Up in Smoke: The Great American Smoke-Out
Like many good ideas, The Great American Smokeout started small in a small town in Massachusetts in 1971. A high school guidance counselor asked students, teachers, and staff to give up cigarettes for one day and donate the money they would have spent on smokes to a college scholarship fund. In 1976, the California Division of the American Cancer Society adopted the idea and re-named it the Great American Smokeout.
This past week, America marked its 33rd Great American Smokeout Day and while millions have quit, smoking itself is still going strong. This is partially attributable to the nefarious ways that the tobacco companies have successfully marketed their products, but mostly attributable to the powerful addiction to nicotine.
I smoked during my college days, and for a couple of years after college, then finally kicked the habit. I learned then that quitting smoking was not an easy thing to do.
I had a half dozen false starts. But finally I stuck with it and I snuffed out my last cigarette three decades ago. I don’t for a moment doubt the powerful addiction of nicotine having once been held in its grip.
But to all my brothers and sisters who have never reached the point where they could kick the habit for good, I’d like to make my pitch to flush those damn little death sticks down the drain.
Smoking is like the friend that always lies to you. You enjoy its company. It appears to bring you comfort when needed, and distraction from your daily worries when wanted, but like the friend that comes and steals from you in the night, it is the last thing you want to invite into your life.
I have known so many people whose lives have been cut short because of cigarettes. Robbed of the chance to cry tears of joy at their daughter’s wedding, attend their son’s college graduation, kiss their spouse on the morning of their 35th wedding anniversary, or rock their grandchild to sleep in their arms.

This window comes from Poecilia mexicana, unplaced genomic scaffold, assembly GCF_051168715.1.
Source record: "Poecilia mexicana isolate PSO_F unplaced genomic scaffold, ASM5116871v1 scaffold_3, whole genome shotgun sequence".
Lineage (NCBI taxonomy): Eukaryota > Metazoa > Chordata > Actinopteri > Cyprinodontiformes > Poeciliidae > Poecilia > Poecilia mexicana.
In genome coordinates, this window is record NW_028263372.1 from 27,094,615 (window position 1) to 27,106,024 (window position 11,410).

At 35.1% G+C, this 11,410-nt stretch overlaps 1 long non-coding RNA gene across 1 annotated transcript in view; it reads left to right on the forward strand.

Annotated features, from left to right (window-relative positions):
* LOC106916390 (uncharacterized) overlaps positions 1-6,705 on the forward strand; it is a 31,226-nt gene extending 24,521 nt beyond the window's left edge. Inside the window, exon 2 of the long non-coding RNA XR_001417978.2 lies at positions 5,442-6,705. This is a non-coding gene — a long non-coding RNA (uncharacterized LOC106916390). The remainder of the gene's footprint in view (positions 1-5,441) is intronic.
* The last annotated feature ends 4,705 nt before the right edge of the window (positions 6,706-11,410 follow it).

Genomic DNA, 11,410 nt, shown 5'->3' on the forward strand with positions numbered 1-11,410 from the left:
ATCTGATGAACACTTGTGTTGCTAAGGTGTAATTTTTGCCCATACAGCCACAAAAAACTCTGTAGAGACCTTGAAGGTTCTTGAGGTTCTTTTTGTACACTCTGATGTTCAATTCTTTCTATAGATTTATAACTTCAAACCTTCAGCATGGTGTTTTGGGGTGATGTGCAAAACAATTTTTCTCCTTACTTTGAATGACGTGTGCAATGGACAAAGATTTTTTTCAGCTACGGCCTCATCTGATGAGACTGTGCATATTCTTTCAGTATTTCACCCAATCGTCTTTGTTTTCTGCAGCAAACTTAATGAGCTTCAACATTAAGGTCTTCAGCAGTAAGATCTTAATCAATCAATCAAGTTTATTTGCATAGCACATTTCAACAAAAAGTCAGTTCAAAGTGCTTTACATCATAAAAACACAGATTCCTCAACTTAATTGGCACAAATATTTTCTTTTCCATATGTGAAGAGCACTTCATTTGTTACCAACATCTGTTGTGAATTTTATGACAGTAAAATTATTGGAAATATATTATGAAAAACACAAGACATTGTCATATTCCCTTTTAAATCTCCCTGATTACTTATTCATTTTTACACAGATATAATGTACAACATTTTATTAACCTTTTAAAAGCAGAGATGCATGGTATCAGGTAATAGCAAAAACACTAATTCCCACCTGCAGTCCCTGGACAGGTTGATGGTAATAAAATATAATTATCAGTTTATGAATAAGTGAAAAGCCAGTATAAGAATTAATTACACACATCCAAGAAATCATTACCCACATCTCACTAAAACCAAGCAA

What a rotten outcome for choosing a rotten companion. Particularly one that gave you such satisfaction when that first deep drag, followed by the nearly instant hit of nicotine as smoke filled your lungs and nicotine rushed through your bloodstream, gave you that needed kick your body was craving.
You can’t help but get a bit of a laugh over a photo like this. A 1943 Saturday Evening Post cover of a nurse lighting the cigarette of a recovering vet. Cigarettes were once a part of the landscape. It’s still with us today in a big way, but steadily it’s being pushed back into the shadows of our society.
Here’s my hope that we keep pushing it further and further into the shadows,. Down into the ash bin of history. An ignoble death disguised as the passion of the heroic loner. Cigarettes, then, now, and forever: A deadly deceit, a lothsome killer in the form of a passing pleasure.
The Great American Smokeout is an invitation for smokers to take the first step toward quitting forever.
For more information and help with tobacco cessation, call 1-800-784-8669 or visit the http://www.smokefree.gov/ website.
Do it now,